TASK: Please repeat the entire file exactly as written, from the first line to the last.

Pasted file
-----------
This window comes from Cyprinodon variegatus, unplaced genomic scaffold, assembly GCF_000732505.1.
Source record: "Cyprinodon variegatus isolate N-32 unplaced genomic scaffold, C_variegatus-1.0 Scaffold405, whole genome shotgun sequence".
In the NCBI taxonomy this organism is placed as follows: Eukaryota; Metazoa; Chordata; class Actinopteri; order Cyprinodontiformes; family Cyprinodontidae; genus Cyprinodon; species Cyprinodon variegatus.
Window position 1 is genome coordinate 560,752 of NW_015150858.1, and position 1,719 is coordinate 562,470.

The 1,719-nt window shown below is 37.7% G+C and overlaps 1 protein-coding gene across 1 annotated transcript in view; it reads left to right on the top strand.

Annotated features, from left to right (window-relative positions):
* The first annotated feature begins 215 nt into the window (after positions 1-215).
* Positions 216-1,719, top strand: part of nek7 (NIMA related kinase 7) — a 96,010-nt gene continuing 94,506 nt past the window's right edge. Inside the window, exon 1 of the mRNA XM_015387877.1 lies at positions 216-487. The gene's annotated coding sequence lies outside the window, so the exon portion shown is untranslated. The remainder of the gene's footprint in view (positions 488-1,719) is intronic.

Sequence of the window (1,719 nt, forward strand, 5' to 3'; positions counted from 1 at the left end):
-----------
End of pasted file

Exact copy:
This window comes from Cyprinodon variegatus, unplaced genomic scaffold, assembly GCF_000732505.1.
Source record: "Cyprinodon variegatus isolate N-32 unplaced genomic scaffold, C_variegatus-1.0 Scaffold405, whole genome shotgun sequence".
In the NCBI taxonomy this organism is placed as follows: Eukaryota; Metazoa; Chordata; class Actinopteri; order Cyprinodontiformes; family Cyprinodontidae; genus Cyprinodon; species Cyprinodon variegatus.
Window position 1 is genome coordinate 560,752 of NW_015150858.1, and position 1,719 is coordinate 562,470.

The 1,719-nt window shown below is 37.7% G+C and overlaps 1 protein-coding gene across 1 annotated transcript in view; it reads left to right on the top strand.

Annotated features, from left to right (window-relative positions):
* The first annotated feature begins 215 nt into the window (after positions 1-215).
* Positions 216-1,719, top strand: part of nek7 (NIMA related kinase 7) — a 96,010-nt gene continuing 94,506 nt past the window's right edge. Inside the window, exon 1 of the mRNA XM_015387877.1 lies at positions 216-487. The gene's annotated coding sequence lies outside the window, so the exon portion shown is untranslated. The remainder of the gene's footprint in view (positions 488-1,719) is intronic.

Sequence of the window (1,719 nt, forward strand, 5' to 3'; positions counted from 1 at the left end):